Every morning I start my day with a cup of strong coffee and opening a slew of tabs on my computer, including Travel + Leisure. If I'm not reading their print magazine (always posied on my end table) I'm perusing their website - they have great, entertaining, informative articles that always get my travel bug juices flowing.
One of my favourite recent features was a piece called "America's Rudest Cities." While it would have been interesting to know which destinations the staff of T+L would have chosen (given their long resumes of travelling), this list was compiled by readers who were partaking in the magazine's yearly America's Favorite Cities survey, where they were also voting on things like who has the best pizza as well as the most reliable wireless service.
So, are you wondering where major cities placed in terms of overall rudeness? Well, it should come as no surprise that the Big Apple's residents were the big winners here... apparently tourists aren't akin to the "rush" of New York City. This supported T+L's overall idea that the bigger the city, the bigger the attitude (and the smaller or more quaint the town, the friendly its inhabitants, as demonstrated by places like New Orleans, Savannah, and Charleston, who were voted the top three friendliest cities in the same poll). The number two and number three spots went to Miami and Washington, D.C., respectively. Los Angeles came in fourth (although LA was the three-time champ on the list in years past) while the top 5 rudest cities were rounded out with Boston coming in fifth place.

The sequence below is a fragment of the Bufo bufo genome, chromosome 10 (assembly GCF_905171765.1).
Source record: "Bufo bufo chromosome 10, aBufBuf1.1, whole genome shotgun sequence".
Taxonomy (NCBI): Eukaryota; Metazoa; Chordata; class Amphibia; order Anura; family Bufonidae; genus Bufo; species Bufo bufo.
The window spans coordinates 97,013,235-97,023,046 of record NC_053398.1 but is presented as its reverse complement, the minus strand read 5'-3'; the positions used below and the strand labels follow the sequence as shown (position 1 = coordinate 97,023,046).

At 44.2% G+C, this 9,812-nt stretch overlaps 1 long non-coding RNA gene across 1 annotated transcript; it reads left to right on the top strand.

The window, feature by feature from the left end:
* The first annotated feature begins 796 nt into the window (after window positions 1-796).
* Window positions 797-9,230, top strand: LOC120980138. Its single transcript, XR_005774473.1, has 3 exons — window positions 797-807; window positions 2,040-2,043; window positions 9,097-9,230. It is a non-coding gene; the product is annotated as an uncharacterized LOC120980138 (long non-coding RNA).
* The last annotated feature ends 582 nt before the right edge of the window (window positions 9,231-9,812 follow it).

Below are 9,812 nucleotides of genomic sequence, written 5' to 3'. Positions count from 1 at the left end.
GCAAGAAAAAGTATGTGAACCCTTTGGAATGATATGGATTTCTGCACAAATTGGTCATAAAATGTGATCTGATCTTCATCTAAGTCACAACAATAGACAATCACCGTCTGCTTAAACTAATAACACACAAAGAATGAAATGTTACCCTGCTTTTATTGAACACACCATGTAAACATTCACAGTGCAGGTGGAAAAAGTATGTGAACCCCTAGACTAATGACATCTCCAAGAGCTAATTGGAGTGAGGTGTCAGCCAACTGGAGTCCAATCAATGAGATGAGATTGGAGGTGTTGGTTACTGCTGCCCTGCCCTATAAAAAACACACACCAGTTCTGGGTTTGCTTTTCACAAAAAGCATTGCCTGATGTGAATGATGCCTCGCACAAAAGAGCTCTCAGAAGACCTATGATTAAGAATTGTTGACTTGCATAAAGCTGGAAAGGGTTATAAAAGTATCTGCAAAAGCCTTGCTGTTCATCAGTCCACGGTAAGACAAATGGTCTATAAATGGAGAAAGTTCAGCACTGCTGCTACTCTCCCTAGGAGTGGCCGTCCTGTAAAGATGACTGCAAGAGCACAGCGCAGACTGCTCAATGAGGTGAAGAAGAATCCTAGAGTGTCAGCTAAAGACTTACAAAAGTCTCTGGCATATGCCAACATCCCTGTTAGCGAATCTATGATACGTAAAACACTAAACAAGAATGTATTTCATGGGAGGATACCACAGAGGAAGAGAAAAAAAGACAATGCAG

I've been to NYC a number of times, and while the people are a tad, er, abrupt, I think most people going to visit this busy city understand that that's how it is going in, so the rudeness should really come as no surprise. If you were expecting something else of this crazy metropolis, you're foolish. I was surprised that Miami and DC ranked so high - I lived in South Florida for more than a decade and always enjoyed afternoons walking along Ocean Drive, and the few times I made it the capital city of Washington I had a fantastic time seeing the sights and interacting with the people (who seemed perfectly polite... but perhaps were tourists like myself). Having checked out LA it comes as no surprise that this city is always at the top of the rudest list, but Boston, which I've been to once, exuded charm and friendliness.
Maybe the old adage of "do unto others" is true - I'm kind to those around me in foreign cities and so I get it in return. Perhaps the people who took this T+L survey were Debbie Downers. Just sayin...
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